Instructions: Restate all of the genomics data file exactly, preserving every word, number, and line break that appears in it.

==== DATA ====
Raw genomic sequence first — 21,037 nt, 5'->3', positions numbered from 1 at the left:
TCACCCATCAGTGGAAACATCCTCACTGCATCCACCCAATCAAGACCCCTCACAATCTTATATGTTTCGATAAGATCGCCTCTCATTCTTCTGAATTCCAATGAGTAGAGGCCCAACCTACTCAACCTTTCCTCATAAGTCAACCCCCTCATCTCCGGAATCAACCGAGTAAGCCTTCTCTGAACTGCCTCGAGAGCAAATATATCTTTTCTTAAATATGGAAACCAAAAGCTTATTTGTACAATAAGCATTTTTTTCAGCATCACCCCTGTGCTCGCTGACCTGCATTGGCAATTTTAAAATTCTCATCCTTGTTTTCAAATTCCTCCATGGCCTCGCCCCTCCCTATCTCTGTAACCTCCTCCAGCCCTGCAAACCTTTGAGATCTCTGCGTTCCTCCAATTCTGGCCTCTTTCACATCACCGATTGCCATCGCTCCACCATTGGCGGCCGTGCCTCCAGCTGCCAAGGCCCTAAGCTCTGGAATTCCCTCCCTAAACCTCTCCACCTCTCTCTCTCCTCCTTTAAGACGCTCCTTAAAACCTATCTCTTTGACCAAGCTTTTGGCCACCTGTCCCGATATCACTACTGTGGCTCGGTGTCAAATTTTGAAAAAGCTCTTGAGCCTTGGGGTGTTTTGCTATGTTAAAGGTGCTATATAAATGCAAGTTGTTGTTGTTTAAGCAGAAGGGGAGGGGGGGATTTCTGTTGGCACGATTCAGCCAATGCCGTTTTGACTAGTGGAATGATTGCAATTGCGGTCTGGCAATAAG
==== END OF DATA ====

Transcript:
Raw genomic sequence first — 21,037 nt, 5'->3', positions numbered from 1 at the left:
TCACCCATCAGTGGAAACATCCTCACTGCATCCACCCAATCAAGACCCCTCACAATCTTATATGTTTCGATAAGATCGCCTCTCATTCTTCTGAATTCCAATGAGTAGAGGCCCAACCTACTCAACCTTTCCTCATAAGTCAACCCCCTCATCTCCGGAATCAACCGAGTAAGCCTTCTCTGAACTGCCTCGAGAGCAAATATATCTTTTCTTAAATATGGAAACCAAAAGCTTATTTGTACAATAAGCATTTTTTTCAGCATCACCCCTGTGCTCGCTGACCTGCATTGGCAATTTTAAAATTCTCATCCTTGTTTTCAAATTCCTCCATGGCCTCGCCCCTCCCTATCTCTGTAACCTCCTCCAGCCCTGCAAACCTTTGAGATCTCTGCGTTCCTCCAATTCTGGCCTCTTTCACATCACCGATTGCCATCGCTCCACCATTGGCGGCCGTGCCTCCAGCTGCCAAGGCCCTAAGCTCTGGAATTCCCTCCCTAAACCTCTCCACCTCTCTCTCTCCTCCTTTAAGACGCTCCTTAAAACCTATCTCTTTGACCAAGCTTTTGGCCACCTGTCCCGATATCACTACTGTGGCTCGGTGTCAAATTTTGAAAAAGCTCTTGAGCCTTGGGGTGTTTTGCTATGTTAAAGGTGCTATATAAATGCAAGTTGTTGTTGTTTAAGCAGAAGGGGAGGGGGGGATTTCTGTTGGCACGATTCAGCCAATGCCGTTTTGACTAGTGGAATGATTGCAATTGCGGTCTGGCAATAAG